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Pumpkins Have Been Trendy For Longer Than You May Think

From drinks to decor, pumpkins are a staple during this time of year. And no matter how trendy those fancy seasonal lattes look, the obsession with this fruit dates back thousands of years.

Written by

Brianna LeCompte

I still remember attending my first Trivia night back in 2013. A group of my coworkers were discussing some options for happy hour venues and when we saw that a spot down the street was hosting a Trivia Night, we decided to go for it. I was instantly hooked. When the opportunity arose to join the Last Call team, I was ecstatic. Working with a talented and creative team to spread my love of trivia across the country-what could be better! I currently manage sales and outreach in our west coast areas. Outside of work, I love to travel and am also an avid equestrian and Disney movie lover.All Posts
Origins And Evolution

Origins And Evolution

Pumpkins are believed to have originated in Central America roughly 7,500 years ago. But they were much different than the sweet, orange variety that we’re familiar with seeing every fall. When they first developed, they were small and hard, with a bitter flavor. 


Native Americans began growing and harvesting pumpkins long before the arrival of European settlers, making them one of the first crops grown for human consumption in North America. The thick, solid flesh of the fruit made it an ideal food to store for cold weather and times of scarcity.

It’s believed that pumpkin was enjoyed at the first Thanksgiving meal celebrated by the Pilgrims and Native Americans in 1621. After being introduced to the new food, the Pilgrims developed their own recipes for preparing them as well. They even created a pumpkin pie recipe, although it was fairly different from modern iterations of the dessert. Early settlers made their version of the pie by hollowing out a pumpkin, filling the shell with milk, honey, and spices, and baking it.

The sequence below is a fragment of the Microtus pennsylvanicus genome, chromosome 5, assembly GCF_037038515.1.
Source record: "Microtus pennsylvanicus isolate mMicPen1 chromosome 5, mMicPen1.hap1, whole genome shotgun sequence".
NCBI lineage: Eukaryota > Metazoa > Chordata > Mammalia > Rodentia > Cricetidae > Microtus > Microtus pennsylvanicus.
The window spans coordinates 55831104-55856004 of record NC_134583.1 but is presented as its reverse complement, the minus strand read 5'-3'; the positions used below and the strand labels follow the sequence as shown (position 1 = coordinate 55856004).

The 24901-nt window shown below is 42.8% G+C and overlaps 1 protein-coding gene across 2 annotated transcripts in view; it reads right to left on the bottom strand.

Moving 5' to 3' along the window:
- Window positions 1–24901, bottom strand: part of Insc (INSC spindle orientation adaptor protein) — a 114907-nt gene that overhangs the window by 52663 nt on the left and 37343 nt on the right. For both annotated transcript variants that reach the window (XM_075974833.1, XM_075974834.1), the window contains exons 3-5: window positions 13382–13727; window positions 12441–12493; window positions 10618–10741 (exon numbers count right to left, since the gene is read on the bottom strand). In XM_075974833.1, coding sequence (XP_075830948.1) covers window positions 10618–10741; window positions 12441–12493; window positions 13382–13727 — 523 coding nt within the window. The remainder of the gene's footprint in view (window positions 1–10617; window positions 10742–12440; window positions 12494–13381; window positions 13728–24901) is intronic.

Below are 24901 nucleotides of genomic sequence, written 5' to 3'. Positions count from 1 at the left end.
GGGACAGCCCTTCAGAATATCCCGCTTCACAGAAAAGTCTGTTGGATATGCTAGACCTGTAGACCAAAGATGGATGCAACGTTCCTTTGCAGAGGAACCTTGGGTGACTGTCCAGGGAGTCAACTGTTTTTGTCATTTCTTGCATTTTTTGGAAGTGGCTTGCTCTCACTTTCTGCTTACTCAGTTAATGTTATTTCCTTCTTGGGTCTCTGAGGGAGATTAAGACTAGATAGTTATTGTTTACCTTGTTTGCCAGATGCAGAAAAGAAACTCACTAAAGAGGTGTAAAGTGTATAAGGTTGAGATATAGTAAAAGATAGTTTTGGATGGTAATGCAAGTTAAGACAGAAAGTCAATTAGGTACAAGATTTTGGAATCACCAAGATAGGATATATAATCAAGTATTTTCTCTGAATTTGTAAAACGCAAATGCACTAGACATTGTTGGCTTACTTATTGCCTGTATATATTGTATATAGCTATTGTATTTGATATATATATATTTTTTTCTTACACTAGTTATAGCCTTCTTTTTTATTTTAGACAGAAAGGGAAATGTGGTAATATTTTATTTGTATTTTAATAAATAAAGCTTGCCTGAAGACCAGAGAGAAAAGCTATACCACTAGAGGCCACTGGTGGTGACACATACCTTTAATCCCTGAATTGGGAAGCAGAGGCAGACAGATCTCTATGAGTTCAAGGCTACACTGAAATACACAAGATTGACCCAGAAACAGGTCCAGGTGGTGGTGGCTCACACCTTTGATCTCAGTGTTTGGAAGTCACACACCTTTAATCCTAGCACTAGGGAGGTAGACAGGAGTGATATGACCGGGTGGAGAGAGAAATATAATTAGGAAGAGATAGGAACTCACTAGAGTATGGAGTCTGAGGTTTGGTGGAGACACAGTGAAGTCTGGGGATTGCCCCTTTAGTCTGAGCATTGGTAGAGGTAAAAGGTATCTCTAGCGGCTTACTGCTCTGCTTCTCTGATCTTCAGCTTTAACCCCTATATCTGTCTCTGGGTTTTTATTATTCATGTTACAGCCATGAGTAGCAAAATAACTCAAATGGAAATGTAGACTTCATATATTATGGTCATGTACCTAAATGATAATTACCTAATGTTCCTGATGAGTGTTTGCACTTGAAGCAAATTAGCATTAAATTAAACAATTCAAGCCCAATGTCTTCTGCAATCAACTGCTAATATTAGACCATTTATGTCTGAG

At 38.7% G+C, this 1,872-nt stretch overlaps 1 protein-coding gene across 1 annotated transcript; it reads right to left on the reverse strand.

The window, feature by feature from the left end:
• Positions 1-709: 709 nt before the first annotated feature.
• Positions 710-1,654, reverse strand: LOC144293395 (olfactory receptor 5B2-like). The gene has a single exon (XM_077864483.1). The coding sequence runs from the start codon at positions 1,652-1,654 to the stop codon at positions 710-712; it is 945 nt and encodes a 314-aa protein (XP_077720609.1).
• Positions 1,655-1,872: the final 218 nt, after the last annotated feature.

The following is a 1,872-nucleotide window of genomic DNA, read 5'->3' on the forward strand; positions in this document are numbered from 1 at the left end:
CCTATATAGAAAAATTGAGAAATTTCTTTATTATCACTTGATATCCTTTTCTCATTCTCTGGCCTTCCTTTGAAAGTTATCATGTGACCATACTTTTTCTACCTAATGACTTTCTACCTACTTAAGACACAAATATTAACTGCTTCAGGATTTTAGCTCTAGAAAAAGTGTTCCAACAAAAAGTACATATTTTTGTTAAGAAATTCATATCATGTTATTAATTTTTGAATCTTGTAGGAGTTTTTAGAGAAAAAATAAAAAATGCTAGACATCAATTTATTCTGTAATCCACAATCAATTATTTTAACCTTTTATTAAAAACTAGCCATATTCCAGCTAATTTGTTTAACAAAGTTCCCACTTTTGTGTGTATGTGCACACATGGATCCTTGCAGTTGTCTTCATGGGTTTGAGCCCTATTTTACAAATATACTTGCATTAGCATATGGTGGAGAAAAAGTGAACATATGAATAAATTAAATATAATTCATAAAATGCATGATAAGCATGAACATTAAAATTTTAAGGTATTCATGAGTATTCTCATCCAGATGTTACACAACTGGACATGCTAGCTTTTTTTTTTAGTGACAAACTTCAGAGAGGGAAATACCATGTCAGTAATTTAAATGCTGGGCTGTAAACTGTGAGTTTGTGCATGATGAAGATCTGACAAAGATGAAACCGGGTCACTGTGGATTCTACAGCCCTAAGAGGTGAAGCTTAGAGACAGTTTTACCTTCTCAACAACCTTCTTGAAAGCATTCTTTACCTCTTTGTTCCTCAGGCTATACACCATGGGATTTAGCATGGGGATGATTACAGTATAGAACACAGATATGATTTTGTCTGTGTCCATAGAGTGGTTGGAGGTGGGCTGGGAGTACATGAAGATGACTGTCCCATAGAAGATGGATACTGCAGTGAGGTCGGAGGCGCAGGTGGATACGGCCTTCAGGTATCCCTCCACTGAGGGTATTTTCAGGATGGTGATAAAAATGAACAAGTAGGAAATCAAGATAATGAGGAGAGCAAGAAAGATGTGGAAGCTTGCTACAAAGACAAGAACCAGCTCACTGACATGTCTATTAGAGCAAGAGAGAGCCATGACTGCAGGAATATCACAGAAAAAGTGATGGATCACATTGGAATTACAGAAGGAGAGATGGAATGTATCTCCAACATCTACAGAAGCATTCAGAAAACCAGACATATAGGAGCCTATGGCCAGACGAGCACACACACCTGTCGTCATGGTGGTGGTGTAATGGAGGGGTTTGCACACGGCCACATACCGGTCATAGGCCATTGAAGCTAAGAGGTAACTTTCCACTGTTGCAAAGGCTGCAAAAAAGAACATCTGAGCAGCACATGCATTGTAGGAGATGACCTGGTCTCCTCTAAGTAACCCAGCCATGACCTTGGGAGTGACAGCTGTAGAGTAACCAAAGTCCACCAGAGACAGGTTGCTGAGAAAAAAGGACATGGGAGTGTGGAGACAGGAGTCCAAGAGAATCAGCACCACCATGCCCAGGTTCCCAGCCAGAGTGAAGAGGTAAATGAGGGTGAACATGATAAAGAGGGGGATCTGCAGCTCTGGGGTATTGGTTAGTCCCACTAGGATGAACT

The Pumpkin Capital Of The World

The Pumpkin Capital Of The World

Pumpkins are a fairly simple crop to grow. In fact, they’re grown on every continent on Earth, with the exception of Antarctica. Even though they originated in the Americas, the largest producer today is China, which produces about 7.8 million tons every year. After China, India, Russia, Ukraine, and the United States, round out the top five counties for pumpkin production.


Every state in the U.S. produces pumpkins, but the total output is heavily concentrated in a few states. In 2017, 40% of those grown in the U.S. came from six states — Illinois, California, Indiana, Michigan, Texas, and Virginia. Illinois led the pack overall, harvesting about 12,300 acres annually.

Illinois is so proud of its output that Morton, Illinois has even coined itself the “Pumpkin Capital of the World.” Specifically, they claim this title because 85% of the world’s canned pumpkin is packed at the Nestles/Libby’s plant located in the village. Fittingly, Morton hosts an annual Pumpkin Festival that features pumpkin decorating, recipe contests, pie-eating competitions, and more.

Popular Pumpkin Uses

Popular Pumpkin Uses

In recent years, the arrival of fall has become synonymous with the much-anticipated seasonal return of the Pumpkin Spice Latte, or “PSL.” The PSL made its debut on the Starbucks menu back in 2003. Since then, it’s gone on to become the most popular seasonal Starbucks beverage of all time, with more than 424 million sold to date in the U.S. alone.


If you’re not a huge fan of the flavor of pumpkin, you can get your seasonal fix in the form of decor instead. Halloweentime means an influx of jack-o’-lanterns, carved to celebrate the season. The practice of decorating jack-o’-lanterns traces back to Ireland, where large turnips and potatoes were commonly used for carving. Irish immigrants brought the tradition with them to America, and given the widespread availability of pumpkins, the choice of canvas naturally evolved.


The tradition stems from an Irish myth about a man nicknamed “Stingy Jack.” According to legend, Jack played a trick on the Devil, trapping him in the form of a coin and only releasing him after the Devil agreed not to claim his soul. When Jack died, God wouldn’t allow him into heaven and the Devil kept his word not to take his soul, leaving him to roam the Earth with only a burning coal to light the way. The Irish called the ghostly figure “Jack of the Lantern,” which was shortened to “jack-o’-lantern.” The scary faces carved into the turnips, potatoes, and eventually pumpkins, are intended to scare off Stingy Jack and other wandering evil spirits.

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